I think Scheifele is pretty much undisputed at the top of this list. Morrissey is a beast and one of the few defensemen I’m not worried about going into the season. Connor, Ehlers and Laine have the potential to take this team to the next level if they play to the ability we know they’re capable of. Wheeler could be higher but I’m not confidant that he will bounce back to what we’ve seen from him. Hellebuyck will be a big reason the team is successful if he can manage to pull himself out of the league average goaltending of last season. At this point, its Roslovic’s time to prove that he has the ability to move up higher and I really hope he does.


Cody B’s Top Ten

1 – Mark Scheifele
2 – Blake Wheeler
3 – Josh Morrissey
4 – Dustin Byfuglien
5 – Connor Hellebuyck
6 – Kyle Connor
7 – Patrik Laine
8 – Nik Ehlers
9 – Adam Lowry
10 – Bryan Little

Looking at this moment and not in two or three years, I still feel like Scheifele and Wheeler are the top two overall players I like Morrisey’s all around game compared to Byfuglien. I feel at this moment Connor, Laine, and Ehlers are all very close.


Eric M’s Top Ten

1 – Mark Scheifele
2 – Josh Morrissey
3 – Connor Hellebuyck
4 – Blake Wheeler
5 – Kyle Connor
6 – Patrik Laine
7 – Dustin Byfuglien
8 – Nike Ehlers
9 – Adam Lowry
10 – Andrew Copp

Laine is my biggest question mark; I think he could potentially be much higher on my list. Down the stretch last season, we saw a very much improved Laine, his all-around game coming together by leaps and bounds. If he continues to refine his game on even the current pace he was, and can maintain the early season scoring magic of last year, Laine could very easily silence all the doubters. I’m sure as sunshine not willing to throw in the towel on him, and anyone thinking he is bogging the team down in any manner is in my opinion patently ridiculous.

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Adam Ruzicka is an interesting project. There’s no doubt that he has talent, which is why he ended up eighth on the FlamesNation Top 20 prospect list.

However, he didn’t always show that in junior, and there’s a lot of questions about his game – specifically his motivation. He didn’t even make all the ballots of FlamesNation writers. Now, having signed his entry-level contract and making the jump to pro hockey this season, the question will be: what do the Calgary Flames have in Ruzicka?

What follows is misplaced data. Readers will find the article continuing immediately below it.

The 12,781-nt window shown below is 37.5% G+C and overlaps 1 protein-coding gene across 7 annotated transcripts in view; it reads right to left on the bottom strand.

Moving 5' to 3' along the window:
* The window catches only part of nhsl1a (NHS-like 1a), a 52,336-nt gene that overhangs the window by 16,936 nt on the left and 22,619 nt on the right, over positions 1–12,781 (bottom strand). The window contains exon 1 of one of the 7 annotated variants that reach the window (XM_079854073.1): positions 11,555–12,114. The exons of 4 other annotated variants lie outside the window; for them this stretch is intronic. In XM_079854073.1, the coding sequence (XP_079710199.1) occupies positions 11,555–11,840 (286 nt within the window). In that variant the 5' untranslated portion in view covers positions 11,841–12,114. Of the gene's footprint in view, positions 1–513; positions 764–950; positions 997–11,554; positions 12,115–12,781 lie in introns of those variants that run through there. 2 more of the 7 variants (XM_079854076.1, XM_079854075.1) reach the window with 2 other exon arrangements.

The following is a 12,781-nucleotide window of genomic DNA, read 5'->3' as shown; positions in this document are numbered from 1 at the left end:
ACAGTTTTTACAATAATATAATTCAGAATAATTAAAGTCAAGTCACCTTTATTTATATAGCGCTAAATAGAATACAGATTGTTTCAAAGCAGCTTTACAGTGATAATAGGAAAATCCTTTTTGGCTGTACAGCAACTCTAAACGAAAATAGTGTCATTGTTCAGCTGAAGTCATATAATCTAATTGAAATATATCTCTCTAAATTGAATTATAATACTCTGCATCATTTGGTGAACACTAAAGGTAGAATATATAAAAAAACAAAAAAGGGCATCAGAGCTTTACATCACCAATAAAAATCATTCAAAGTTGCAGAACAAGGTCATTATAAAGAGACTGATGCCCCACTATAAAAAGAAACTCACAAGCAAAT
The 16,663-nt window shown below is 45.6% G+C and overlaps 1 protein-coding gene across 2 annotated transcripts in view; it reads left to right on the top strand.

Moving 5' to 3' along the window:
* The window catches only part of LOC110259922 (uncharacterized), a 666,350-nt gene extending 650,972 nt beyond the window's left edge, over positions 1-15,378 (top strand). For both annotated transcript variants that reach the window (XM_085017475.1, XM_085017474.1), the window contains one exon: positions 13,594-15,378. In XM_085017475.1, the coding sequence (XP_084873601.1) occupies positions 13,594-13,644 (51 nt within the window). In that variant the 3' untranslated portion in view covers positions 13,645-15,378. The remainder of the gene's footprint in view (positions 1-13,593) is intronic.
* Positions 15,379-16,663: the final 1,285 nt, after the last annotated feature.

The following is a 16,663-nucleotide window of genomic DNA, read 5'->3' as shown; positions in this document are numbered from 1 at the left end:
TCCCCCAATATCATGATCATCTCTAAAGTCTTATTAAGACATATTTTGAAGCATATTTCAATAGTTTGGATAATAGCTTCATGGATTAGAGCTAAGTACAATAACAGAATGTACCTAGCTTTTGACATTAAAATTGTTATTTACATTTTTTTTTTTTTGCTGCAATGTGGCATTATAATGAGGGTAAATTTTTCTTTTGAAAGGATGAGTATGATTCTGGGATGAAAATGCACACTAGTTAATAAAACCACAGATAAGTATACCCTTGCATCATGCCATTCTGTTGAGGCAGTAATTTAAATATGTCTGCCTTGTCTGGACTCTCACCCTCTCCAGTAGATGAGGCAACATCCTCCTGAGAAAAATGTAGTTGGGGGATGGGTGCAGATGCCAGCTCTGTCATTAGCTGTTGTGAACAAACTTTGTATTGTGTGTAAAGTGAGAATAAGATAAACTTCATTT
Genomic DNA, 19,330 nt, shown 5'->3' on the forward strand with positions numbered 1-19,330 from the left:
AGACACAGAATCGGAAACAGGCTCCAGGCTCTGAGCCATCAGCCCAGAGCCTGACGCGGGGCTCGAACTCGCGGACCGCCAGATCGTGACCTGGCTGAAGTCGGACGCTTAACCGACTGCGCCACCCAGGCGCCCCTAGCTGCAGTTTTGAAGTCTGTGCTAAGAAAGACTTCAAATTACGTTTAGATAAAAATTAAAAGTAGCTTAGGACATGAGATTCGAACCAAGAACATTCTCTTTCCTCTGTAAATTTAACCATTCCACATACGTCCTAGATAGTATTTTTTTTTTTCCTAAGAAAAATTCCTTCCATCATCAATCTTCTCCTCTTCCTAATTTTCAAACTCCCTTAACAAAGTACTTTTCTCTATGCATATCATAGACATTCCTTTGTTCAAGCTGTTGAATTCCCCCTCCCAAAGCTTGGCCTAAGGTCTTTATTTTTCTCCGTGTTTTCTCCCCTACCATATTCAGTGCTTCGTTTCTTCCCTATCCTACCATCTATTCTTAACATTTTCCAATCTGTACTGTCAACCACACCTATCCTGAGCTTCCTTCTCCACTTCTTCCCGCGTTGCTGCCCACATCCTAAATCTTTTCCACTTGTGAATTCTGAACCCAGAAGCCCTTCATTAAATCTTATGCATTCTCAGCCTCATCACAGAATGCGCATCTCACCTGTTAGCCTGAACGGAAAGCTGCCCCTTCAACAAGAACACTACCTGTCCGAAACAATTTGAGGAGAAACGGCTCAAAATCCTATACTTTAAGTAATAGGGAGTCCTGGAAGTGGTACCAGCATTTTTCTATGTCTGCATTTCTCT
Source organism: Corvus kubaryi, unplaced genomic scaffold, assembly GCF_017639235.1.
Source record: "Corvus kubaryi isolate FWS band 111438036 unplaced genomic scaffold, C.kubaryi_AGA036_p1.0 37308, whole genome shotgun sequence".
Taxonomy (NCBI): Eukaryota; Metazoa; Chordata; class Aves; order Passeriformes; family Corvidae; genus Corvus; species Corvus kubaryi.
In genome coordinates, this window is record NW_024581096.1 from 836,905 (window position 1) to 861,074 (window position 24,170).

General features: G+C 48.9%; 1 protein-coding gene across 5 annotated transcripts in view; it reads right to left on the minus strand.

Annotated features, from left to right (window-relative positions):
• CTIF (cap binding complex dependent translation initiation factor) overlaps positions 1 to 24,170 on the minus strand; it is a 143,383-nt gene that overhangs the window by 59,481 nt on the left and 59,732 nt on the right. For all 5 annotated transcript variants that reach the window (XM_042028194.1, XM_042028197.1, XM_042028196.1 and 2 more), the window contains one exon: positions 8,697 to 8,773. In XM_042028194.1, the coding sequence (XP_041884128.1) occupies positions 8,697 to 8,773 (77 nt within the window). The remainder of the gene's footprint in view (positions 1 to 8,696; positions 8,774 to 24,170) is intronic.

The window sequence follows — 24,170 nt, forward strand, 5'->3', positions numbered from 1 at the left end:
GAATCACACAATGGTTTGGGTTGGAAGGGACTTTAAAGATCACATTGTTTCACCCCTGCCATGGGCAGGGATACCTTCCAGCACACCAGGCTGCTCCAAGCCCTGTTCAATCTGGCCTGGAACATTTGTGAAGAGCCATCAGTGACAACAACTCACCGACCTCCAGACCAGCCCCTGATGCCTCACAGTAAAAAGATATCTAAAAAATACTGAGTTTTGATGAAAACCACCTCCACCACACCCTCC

How did we get here?

A product of Bratislava, Slovakia, Ruzicka bounced between youth leagues in the Czech Republic and Slovakia before eventually coming to North America to play for the Sarnia Sting. He was a member of the Sting when he was drafted in the fourth round by the Flames, going 109th in 2017.

It seemed as though the 6’4″, 203 lb. centreman was going to finish his junior career with Sarnia, as he started last season with them. It also seemed as though his junior career was going to end with a bit of a thud, as he was producing at an all right blip but not enough to warrant any excitement as a prospect.

Then, everything changed with a trade to Sudbury. The home of the Big Nickel lit a spark in Ruzicka, and he truly went on a tear with the Wolves, scoring on average nearly a goal-per-game.

The hope is that another new locale will be good for Ruzicka, as he’s expected to contribute in his season for Stockton.

Stats, numbers, and everything therein

There’s a lot to look at with the last two years of Ruzicka.

SEASON TEAM GAMES PLAYED GOALS ASSISTS POINTS
2017-18 SARNIA STING 63 36 36 72
2018-19 SARNIA STING 35 11 26 37
2018-19 SUDBURY WOLVES 30 24 17 41

When he’s engaged, Ruzicka can score goals. That’s a very appealing prospect in, well, a prospect. He got the majority of goals in Sarnia through the first part of his 2017-18 season, before cooling off and never really looking the same.

After that, the Sting never got the same kind of production out of him. During his final 83 games with Sarnia, Ruzicka managed 82 points. Certainly, nothing to sneeze at, but not the potential that the 27 points in his first 15 games showed.

That kind of potential was realized in Sudbury, where the numbers speak for themselves. He saw more ice time, he didn’t rely on power play production as much, and scored a bunch. He even had a four-goal game close to the end, something Joe Thornton can only aspire to.

It’ll be interesting to see the player that shows up in California. Ruzicka in a way had a very similar season to Stockton last year, with the only difference being that it wasn’t too late for the Slovak by the time he figured it out. This year, both the player and the team need the whole year to matter.

Those in the know 

Even though he dazzled with the Wolves, Sudbury Star beat reporter Ben Leeson thinks that Ruzicka still needs to work on a couple of things to really stand out as a pro.

While he is by no means a poor skater, he’d ben even more effective with his skill, size and strength if he had just a little more speed to separate himself from defenders. Though he was Sudbury’s leading scorer in the playoffs, adding another gear would have made him even more effective against a team like Ottawa, one of the fastest in the league overall, and could certainly serve him well as a pro.

Brock Otten, of the OHL Prospects blog, echoes those sentiments and questions what a full season could and should look like for Ruzicka.